Finger and toenails need calcium and iron, as well as vitamins A, B, C, and D to grow strongly. Of course, there can always be more to such an inconspicuous symptom as "brittle nails". Various hormonal diseases, such as an under or overactive thyroid, can cause weak nails. However, you should only worry if other disease-specific symptoms occur, such as sweating and restlessness in the case of overactive or fatigue and weight gain in the context of underactive.

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Causes such as chemicals that are contained in cleaning agents and disinfectants or fungal diseases that attack the nail are more likely. Another symptom of a fungal disease would be discoloration of the nail.


The diagnosis “torn fingernail” is initially a purely clinical diagnosis, ie it is based on the torn fingernail itself. If there are additional symptoms, as mentioned above, a more comprehensive diagnosis, i.e. search for the cause, should of course be initiated. Depending on the additional findings, a cause-related diagnosis is then made, which can range from malnutrition to hormonal diseases and rheumatoid diseases.

Find out more about: Fingertip pain

Concomitant symptoms

A torn fingernail can be painful, but it doesn't have to be. As already mentioned, the decisive factor here is how deep the nail tears. If the crack extends down to the nail bed, intense, pulsating pain can occur. Unfortunately, small injuries to the nail bed are also easily inflamed. Then accompanying symptoms such as redness, swelling and overheating of the affected nail and the entire fingertip may occur. These symptoms are the classic signs of inflammation.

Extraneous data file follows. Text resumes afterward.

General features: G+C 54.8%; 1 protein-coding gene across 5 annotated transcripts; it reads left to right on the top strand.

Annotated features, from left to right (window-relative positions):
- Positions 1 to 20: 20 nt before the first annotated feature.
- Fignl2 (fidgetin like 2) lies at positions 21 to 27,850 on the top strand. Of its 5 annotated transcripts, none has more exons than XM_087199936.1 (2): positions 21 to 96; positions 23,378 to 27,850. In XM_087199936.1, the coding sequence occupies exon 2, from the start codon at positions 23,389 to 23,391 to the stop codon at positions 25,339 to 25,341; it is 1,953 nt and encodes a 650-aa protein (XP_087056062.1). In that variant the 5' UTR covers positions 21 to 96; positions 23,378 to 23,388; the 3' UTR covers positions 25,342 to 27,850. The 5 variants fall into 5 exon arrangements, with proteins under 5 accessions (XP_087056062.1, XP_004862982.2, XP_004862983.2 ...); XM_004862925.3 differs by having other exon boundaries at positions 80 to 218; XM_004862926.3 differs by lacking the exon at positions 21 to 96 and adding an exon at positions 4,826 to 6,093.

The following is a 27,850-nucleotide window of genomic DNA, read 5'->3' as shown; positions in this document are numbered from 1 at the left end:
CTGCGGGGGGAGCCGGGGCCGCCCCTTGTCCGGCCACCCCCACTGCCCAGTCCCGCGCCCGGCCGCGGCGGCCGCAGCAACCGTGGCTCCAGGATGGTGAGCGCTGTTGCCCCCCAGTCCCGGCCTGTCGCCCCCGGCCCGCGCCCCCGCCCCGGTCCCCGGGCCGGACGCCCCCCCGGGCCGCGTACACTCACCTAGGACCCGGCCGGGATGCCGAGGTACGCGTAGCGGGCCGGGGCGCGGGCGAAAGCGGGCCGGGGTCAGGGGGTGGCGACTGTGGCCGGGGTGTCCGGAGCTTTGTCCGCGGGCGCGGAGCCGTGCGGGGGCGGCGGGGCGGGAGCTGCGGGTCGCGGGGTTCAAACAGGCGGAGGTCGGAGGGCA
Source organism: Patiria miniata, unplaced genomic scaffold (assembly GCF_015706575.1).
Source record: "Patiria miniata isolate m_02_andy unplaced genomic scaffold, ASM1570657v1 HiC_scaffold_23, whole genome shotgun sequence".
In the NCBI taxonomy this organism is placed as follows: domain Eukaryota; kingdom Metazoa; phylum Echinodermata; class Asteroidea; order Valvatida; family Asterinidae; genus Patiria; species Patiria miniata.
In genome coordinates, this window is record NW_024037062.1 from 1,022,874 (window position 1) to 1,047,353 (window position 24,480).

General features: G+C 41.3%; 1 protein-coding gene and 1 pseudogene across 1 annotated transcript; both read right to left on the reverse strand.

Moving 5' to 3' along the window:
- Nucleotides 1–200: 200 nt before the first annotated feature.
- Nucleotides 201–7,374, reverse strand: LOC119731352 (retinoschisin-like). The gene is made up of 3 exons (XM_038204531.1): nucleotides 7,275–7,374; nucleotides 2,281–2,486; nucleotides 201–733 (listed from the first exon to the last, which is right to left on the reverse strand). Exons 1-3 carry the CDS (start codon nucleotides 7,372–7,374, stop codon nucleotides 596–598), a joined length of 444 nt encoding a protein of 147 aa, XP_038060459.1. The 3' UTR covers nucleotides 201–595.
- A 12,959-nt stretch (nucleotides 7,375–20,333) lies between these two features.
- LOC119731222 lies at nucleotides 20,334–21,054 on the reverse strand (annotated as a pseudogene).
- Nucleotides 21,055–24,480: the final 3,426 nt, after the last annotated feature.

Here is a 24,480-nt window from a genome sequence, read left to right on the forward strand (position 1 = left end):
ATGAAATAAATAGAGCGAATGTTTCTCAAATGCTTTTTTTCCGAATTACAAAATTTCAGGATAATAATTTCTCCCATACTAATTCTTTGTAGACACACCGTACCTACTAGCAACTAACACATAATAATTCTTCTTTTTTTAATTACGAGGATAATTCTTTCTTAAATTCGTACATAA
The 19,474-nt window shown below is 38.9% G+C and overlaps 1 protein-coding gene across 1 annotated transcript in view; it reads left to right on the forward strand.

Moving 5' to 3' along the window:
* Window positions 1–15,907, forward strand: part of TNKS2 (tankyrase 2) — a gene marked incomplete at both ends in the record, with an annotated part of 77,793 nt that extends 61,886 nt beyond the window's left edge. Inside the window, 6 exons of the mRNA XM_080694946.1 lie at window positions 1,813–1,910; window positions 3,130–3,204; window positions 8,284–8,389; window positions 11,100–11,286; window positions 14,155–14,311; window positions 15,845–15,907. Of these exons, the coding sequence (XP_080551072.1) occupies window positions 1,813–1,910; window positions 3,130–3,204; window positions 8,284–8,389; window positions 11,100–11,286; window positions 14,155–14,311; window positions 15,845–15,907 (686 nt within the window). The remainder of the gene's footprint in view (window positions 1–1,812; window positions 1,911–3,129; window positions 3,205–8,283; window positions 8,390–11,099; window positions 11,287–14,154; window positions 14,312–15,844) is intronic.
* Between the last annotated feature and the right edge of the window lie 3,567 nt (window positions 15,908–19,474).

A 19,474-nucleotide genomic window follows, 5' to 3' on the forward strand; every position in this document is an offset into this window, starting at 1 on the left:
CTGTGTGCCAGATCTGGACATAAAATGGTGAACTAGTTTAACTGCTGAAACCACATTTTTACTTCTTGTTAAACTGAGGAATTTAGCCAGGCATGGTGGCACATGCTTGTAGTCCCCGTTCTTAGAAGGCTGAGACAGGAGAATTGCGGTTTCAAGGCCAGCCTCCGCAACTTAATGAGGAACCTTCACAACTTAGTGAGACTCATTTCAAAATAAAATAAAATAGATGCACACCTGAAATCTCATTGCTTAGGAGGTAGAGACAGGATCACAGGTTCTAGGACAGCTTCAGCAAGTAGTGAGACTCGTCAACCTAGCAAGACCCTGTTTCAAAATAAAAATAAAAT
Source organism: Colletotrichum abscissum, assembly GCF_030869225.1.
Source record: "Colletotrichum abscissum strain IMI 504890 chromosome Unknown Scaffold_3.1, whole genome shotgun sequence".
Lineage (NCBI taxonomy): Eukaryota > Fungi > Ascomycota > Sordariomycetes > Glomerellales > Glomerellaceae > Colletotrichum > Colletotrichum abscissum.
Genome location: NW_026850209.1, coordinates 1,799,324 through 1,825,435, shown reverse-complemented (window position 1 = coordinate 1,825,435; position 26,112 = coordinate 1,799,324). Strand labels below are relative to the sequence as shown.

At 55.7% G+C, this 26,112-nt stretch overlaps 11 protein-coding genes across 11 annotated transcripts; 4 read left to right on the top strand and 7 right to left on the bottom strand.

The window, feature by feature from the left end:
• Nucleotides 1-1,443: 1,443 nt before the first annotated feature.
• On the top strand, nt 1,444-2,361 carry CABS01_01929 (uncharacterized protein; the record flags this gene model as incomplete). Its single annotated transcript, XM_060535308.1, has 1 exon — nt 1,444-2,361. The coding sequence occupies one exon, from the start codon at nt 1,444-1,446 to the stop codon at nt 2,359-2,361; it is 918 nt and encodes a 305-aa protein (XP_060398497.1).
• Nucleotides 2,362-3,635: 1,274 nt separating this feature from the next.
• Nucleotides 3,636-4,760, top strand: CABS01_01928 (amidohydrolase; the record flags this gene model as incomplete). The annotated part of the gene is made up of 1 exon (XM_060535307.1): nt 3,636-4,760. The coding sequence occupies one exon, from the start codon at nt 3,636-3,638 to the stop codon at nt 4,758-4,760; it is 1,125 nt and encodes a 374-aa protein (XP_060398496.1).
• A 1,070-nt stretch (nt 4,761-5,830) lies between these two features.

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As already mentioned, other accompanying symptoms can occur depending on the cause. Which these are depends very individually on the underlying disease. However, it is reassuring to note that in most cases there are no accompanying symptoms other than pain.


It is possible that a torn fingernail could become infected. The cause is the migration of bacteria into the wound. These are then identified by the body's immune system as foreign and thus potentially pathogenic, i.e. disease-causing. The body's immune response to these bacteria then manifests itself as an inflammatory response. Due to increased blood flow in the area of ​​the wound, which is supposed to heal, the area turns reddish and swells. In addition, it can lead to pain and overheating.

The fifth symptom of inflammation is dysfunction. In this case, this means that the finger in question can no longer be gripped as tightly and it hurts disproportionately when the nail bumps into it. The protection that the nail was originally supposed to offer against pain no longer exists. If a torn nail catches fire, it makes sense to keep it clean and protected at all times. For example, it can be padded with a little cotton wool.


Inflammation can form pus. Pus is nothing more than dead cells and tissue particles that the immune system wants to remove from the body as quickly as possible. Because dead cells trigger various metabolic processes that fill the body with toxins. The bacteria are conveniently flushed out of the wound in this way. Pus must always be removed from a wound.